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Table 1. 
Incidence of Risk Factors for Epilepsy*
Incidence of Risk Factors for Epilepsy*
Table 2. 
Outcome by Age at Head Trauma*
Outcome by Age at Head Trauma*
1.
Bengzon  ARARasmussen  TGloor  PDussault  JStephens  M Prognostic factors in the surgical treatment of temporal lobe epileptics. Neurology. 1968;18717- 731Article
2.
Stepien  LBidzinski  JMazurowski  W The results of surgical treatment of temporal lobe epilepsy. Pol Med J. 1969;81184- 1190
3.
Rasmussen  T Surgical treatment of patients with complex partial seizures. Adv Neurol. 1975;11415- 442
4.
Jensen  I Temporal lobe epilepsy: etiological factors and surgical results. Acta Neurol Scand. 1976;53103- 118Article
5.
Dodrill  CBWilkus  RJOjemann  GA  et al.  Multidisciplinary prediction of seizure relief from cortical resection surgery. Ann Neurol. 1986;202- 12Article
6.
Falconer  MASerafetinides  EACorsellis  JA Etiology and pathogenesis of temporal lobe epilepsy. Arch Neurol. 1964;10233- 248Article
7.
Falconer  MA Mesial temporal (Ammon's horn) sclerosis as a common cause of epilepsy: aetiology, treatment, and prevention. Lancet. 1974;2767- 770Article
8.
Falconer  MA Genetic and related aetiological factors in temporal lobe epilepsy. Epilepsia. 1971;1213- 31Article
9.
French  JAWilliamson  PDThadani  Not Available  et al.  Characteristics of medial temporal lobe epilepsy, I: results of history and physical examination. Ann Neurol. 1993;34774- 780Article
10.
Abou-Khalil  BAndermann  EAndermann  FOlivier  AQuesney  LF Temporal lobe epilepsy after prolonged febrile convulsions: excellent outcome after surgical treatment. Epilepsia. 1993;34878- 883Article
11.
Mathern  GWPretorius  JKBabb  TL Influence of the type of initial precipitating injury and at what age it occurs on course and outcome in patients with temporal lobe seizures. J Neurosurg. 1995;82220- 227Article
12.
Engel  J  Jr Outcome with respect to epileptic seizures. Engel  J  Jred.Surgical Treatment of the Epilepsies New York, NY Raven Press1987;553- 571
13.
Henry  TRRoss  DA Summary of epilepsy surgery protocols. Luders  HOed.Epilepsy Surgery New York, NY Raven Press1991;781
14.
Rocca  WASharbrough  FWHauser  WAAnnegers  JFSchoenberg  BS Risk factors for complex partial seizures: a population-based case-control study. Ann Neurol. 1987;2122- 31Article
15.
Berkovic  SFMcIntosh  AHowell  RAMitchell  ASheffield  LJHopper  JL Familial temporal lobe epilepsy: a common disorder identified in twins. Ann Neurol. 1996;40227- 235Article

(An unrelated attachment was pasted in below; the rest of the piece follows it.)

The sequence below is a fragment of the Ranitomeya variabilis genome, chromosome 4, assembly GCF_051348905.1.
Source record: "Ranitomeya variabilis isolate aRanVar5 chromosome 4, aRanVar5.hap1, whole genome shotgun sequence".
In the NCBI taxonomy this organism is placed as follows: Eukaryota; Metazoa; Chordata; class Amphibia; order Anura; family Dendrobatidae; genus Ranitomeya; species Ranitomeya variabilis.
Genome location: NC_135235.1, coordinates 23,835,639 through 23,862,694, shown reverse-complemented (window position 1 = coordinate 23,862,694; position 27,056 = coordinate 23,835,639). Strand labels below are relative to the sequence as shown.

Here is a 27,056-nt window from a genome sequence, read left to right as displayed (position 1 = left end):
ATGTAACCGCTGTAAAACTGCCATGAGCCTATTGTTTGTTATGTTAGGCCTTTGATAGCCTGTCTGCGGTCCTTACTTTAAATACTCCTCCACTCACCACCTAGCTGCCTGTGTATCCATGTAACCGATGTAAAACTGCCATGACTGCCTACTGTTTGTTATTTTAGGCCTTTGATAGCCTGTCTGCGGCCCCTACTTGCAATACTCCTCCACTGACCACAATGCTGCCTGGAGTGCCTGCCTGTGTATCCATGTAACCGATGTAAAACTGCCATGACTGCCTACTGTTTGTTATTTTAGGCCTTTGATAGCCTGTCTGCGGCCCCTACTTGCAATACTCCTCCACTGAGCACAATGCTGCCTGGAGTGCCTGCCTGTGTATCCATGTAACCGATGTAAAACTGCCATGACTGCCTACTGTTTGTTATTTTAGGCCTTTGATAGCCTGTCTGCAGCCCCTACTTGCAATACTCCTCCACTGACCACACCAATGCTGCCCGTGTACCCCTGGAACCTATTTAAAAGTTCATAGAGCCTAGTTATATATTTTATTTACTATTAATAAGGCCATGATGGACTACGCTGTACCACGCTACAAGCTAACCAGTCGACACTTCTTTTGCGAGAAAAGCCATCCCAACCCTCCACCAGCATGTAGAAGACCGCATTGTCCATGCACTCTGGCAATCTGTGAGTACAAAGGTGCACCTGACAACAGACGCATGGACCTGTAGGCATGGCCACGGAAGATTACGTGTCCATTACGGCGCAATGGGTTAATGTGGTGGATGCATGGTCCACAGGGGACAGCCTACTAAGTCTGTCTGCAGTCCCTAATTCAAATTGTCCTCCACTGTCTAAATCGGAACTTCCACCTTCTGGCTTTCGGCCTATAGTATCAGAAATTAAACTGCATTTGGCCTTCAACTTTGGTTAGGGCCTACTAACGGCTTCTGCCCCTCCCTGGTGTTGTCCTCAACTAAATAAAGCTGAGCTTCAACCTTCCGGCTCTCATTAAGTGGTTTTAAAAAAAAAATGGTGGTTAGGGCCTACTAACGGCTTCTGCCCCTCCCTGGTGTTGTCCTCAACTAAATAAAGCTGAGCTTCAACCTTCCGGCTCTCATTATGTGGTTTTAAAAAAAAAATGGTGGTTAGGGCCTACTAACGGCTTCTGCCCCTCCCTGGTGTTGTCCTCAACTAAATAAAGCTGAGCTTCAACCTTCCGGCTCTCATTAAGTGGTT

16.
Vickrey  BGHays  RDEngel  J  et al.  Outcome assessment for epilepsy surgery: the impact of measuring health-related quality of life. Ann Neurol. 1995;37158- 166Article
17.
Sperling  MRO'Connor  MJSaykin  AJPlummer  C Temporal lobectomy for refractory epilepsy. JAMA. 1996;276470- 475Article
18.
Mathern  GWBabb  TLVickrey  BGMelendez  MPretorius  JK The clinical-pathogenic mechanisms of hippocampal neuron loss and surgical outcomes in temporal lobe epilepsy. Brain. 1995;118105- 118Article
19.
Rougier  ADartigues  JFCommenges  DClovine  BLoiseau  PCohadan  F A longitudinal assessment of seizure outcome and overall benefit from 100 corticectomies for epilepsy. J Neurol Neurosurg Psychiatry. 1992;55762- 767Article
20.
Berkovic  SFMcIntosh  AMKalnins  RM  et al.  Preoperative MRI predicts outcome of temporal lobectomy: an actuarial analysis. Neurology. 1995;451358- 1363Article
21.
Lowenstein  DHThomas  MJSmith  DHMcIntosh  TK Selective vulnerability of dentate hilar neurons following traumatic brain injury: a potential mechanistic link between head trauma and disorders of hippocampus. J Neurosci. 1992;124846- 4853
22.
Shumate  MRafiq  ALyeth  BGong  QZCoulter  D Traumatic brain injury produces loss of neurons in hilus and CA3 but no significant mossy fiber sprouting in hippocampus [abstract]. Epilepsia. 1995;36118
23.
Rafiq  AShumate  MLyeth  BGong  QZCoulter  D Enhanced epileptogenesis in hippocampal/entorhinal cortical slices following traumatic brain injury [abstract]. Epilepsia. 1995;36118
24.
Mourtizen-Dam  A Hippocampal neuron loss in epilepsy and after experimental seizures. Acta Neurol Scand. 1982;66601- 642Article
25.
Marks  DAKim  JSpencer  DDSpencer  SS Seizure localization and pathology following head injury in patients with uncontrolled epilepsy. Neurology. 1995;452051- 2057Article
Original Contribution
October 1998

Influence of Head Trauma on Outcome Following Anterior Temporal Lobectomy

Author Affiliations